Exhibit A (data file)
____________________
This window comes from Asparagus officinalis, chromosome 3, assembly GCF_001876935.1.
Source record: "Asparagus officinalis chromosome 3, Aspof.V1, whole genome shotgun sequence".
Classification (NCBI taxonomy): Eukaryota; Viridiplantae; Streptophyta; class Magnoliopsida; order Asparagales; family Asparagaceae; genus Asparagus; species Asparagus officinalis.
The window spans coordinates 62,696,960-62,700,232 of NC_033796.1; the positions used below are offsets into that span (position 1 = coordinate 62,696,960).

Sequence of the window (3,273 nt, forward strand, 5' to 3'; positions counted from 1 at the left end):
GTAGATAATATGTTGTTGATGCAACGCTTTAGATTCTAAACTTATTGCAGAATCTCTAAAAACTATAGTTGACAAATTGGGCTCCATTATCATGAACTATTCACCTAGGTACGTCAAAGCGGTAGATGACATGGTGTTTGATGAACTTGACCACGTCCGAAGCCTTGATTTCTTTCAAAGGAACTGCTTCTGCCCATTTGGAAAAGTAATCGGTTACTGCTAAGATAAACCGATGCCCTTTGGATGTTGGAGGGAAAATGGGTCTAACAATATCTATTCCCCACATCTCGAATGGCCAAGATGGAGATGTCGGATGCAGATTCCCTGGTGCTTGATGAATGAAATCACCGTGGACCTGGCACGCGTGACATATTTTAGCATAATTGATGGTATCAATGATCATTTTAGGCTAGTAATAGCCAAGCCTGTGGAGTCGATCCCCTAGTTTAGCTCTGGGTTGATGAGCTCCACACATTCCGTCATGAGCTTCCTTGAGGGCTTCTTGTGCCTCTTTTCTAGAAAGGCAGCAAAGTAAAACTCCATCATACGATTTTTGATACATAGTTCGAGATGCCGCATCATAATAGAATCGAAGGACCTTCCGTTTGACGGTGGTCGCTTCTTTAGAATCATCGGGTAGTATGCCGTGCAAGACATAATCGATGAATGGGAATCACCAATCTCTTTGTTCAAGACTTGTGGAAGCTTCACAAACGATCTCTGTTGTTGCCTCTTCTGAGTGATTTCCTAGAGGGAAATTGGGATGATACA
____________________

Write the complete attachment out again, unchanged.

This window comes from Asparagus officinalis, chromosome 3, assembly GCF_001876935.1.
Source record: "Asparagus officinalis chromosome 3, Aspof.V1, whole genome shotgun sequence".
Classification (NCBI taxonomy): Eukaryota; Viridiplantae; Streptophyta; class Magnoliopsida; order Asparagales; family Asparagaceae; genus Asparagus; species Asparagus officinalis.
The window spans coordinates 62,696,960-62,700,232 of NC_033796.1; the positions used below are offsets into that span (position 1 = coordinate 62,696,960).

Sequence of the window (3,273 nt, forward strand, 5' to 3'; positions counted from 1 at the left end):
GTAGATAATATGTTGTTGATGCAACGCTTTAGATTCTAAACTTATTGCAGAATCTCTAAAAACTATAGTTGACAAATTGGGCTCCATTATCATGAACTATTCACCTAGGTACGTCAAAGCGGTAGATGACATGGTGTTTGATGAACTTGACCACGTCCGAAGCCTTGATTTCTTTCAAAGGAACTGCTTCTGCCCATTTGGAAAAGTAATCGGTTACTGCTAAGATAAACCGATGCCCTTTGGATGTTGGAGGGAAAATGGGTCTAACAATATCTATTCCCCACATCTCGAATGGCCAAGATGGAGATGTCGGATGCAGATTCCCTGGTGCTTGATGAATGAAATCACCGTGGACCTGGCACGCGTGACATATTTTAGCATAATTGATGGTATCAATGATCATTTTAGGCTAGTAATAGCCAAGCCTGTGGAGTCGATCCCCTAGTTTAGCTCTGGGTTGATGAGCTCCACACATTCCGTCATGAGCTTCCTTGAGGGCTTCTTGTGCCTCTTTTCTAGAAAGGCAGCAAAGTAAAACTCCATCATACGATTTTTGATACATAGTTCGAGATGCCGCATCATAATAGAATCGAAGGACCTTCCGTTTGACGGTGGTCGCTTCTTTAGAATCATCGGGTAGTATGCCGTGCAAGACATAATCGATGAATGGGAATCACCAATCTCTTTGTTCAAGACTTGTGGAAGCTTCACAAACGATCTCTGTTGTTGCCTCTTCTGAGTGATTTCCTAGAGGGAAATTGGGATGATACA